Thursday, February 23, 2012

Fornax Rising by Nicole Ross

Life in the early twentieth century isn’t easy for women, especially if that woman is an outspoken, intelligent, headstrong, augmented amputee with prosthetic technology that is the envy of armies. Enter Cassandra Leigh Fornax.

Daughter of the shipping magnate John Fornax, Cassandra has had a harder life than most young people of her social standing. After a tragic childhood accident leaves her an amputee, Cassandra’s uncle and engineer, Philip Fornax, builds her a revolutionary prosthesis which replaces the hand she lost. As Cassandra begins to make her own decisions about her future, she finds that her domineering father intends her to live a radically different life. She emancipates herself loudly and publicly at her eighteenth birthday party, scandalising her parents and putting paid to her father’s scheme. When Philip receives an offer to work in an airship factory in Germany, Cassandra follows him so she can put some distance between herself and her father. As the threat of war looms over Europe, the German army has the talented engineer’s most advanced creation firmly in its sights. Cassandra had hoped to leave her troubles behind when she left Britain, but finds they have just begun.

4 stars

Fornax Rising by Nicole Ross is the story of Cassandra Fornax.  Her father is a shipping tycoon and her Uncle Philip is a brilliant engineer and inventor.  When visiting her uncle one summer she is bitten by a poisonous snake and has to have her hand amputated to save her life.  Feeling responsible her uncle designs her an amazing prosthesis to replace what she has lost.  When she returns to her normal life at home she is shunned by the deformity, many people claiming that God was punishing her for a horrible sin.  This causes her become a bit isolated from her peers and get a private tutor.  Luckily her tutor does not judge her and provides her with a top notch education to go with her already brilliant mind.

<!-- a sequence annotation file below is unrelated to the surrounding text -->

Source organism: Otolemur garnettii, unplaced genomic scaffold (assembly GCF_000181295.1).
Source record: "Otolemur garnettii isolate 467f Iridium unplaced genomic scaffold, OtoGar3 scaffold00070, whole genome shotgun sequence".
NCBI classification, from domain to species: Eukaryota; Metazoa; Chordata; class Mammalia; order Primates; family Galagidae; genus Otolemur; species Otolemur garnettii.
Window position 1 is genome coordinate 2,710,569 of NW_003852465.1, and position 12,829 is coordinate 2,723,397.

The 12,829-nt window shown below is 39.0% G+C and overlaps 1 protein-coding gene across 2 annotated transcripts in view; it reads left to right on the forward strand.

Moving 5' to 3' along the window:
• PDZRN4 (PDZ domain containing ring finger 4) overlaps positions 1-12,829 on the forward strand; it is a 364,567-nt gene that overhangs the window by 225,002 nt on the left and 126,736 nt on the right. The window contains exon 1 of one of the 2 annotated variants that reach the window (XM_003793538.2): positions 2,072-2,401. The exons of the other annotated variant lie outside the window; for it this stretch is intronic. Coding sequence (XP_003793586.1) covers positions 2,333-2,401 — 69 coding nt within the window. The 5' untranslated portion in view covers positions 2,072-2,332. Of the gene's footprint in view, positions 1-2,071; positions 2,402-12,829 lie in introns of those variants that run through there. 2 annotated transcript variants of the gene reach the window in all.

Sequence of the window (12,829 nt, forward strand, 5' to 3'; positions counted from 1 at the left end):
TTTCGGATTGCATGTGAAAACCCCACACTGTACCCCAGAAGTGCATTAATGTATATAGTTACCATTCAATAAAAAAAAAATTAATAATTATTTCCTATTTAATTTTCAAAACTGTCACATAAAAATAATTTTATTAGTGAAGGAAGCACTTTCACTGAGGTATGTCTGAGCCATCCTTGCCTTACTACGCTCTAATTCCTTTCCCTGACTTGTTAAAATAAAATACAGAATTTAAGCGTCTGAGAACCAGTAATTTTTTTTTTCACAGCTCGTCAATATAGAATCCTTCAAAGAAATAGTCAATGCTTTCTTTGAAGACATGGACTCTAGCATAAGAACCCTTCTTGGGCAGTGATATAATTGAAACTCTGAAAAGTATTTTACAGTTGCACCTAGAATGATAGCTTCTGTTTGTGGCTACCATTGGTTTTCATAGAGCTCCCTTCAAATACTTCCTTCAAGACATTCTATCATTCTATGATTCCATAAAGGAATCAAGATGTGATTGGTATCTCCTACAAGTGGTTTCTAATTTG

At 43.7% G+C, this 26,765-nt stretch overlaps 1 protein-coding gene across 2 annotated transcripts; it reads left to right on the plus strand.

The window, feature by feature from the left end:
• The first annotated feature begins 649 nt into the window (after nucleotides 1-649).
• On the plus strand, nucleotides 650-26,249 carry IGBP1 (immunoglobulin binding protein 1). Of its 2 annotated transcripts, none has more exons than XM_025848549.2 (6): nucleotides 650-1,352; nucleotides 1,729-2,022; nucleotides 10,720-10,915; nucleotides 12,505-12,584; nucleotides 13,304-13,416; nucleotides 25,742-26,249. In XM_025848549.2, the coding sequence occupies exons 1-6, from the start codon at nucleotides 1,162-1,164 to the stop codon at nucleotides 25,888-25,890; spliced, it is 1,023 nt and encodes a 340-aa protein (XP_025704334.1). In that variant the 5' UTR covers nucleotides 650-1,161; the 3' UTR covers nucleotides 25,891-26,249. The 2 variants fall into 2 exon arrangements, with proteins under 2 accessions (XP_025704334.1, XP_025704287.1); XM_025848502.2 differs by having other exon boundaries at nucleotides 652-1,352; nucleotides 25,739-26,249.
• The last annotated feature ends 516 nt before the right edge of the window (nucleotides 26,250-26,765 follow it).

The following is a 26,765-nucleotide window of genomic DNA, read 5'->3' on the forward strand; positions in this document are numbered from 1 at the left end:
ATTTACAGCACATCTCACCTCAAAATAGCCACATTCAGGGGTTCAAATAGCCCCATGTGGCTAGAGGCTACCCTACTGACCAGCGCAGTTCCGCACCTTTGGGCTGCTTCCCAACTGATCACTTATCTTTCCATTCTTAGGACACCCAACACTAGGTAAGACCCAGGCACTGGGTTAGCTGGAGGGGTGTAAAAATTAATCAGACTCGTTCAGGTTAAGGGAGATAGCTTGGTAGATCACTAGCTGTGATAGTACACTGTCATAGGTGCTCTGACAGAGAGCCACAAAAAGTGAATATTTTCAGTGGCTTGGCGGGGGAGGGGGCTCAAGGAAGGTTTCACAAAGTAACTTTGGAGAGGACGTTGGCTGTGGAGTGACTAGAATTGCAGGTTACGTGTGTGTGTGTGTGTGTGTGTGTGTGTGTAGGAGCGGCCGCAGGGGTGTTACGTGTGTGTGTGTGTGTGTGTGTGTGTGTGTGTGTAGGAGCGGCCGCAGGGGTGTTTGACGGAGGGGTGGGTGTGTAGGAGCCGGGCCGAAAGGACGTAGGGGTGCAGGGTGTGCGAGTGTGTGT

The story was well done and as the book was described to me as steampunk I was very excited by the engineering possibilities that Philip presented.  Unfortunately after the original creation of the hand there is really not much of the wonderful technology to be found.  There are mentions of some special engines and such, but nothing really concrete and fun.  Towards the end of the book the steampunk aspect does start to make a comeback in a very exciting and entertaining way however.  The middle of the book really goes into the development of the personality of Cassandra.  Even with a little disappointment with the lack of gadgets the story still moved along fairly well.

Overall I will be checking back fairly regularly to see if Nicole has written any other books and especially to see what is coming in this story.

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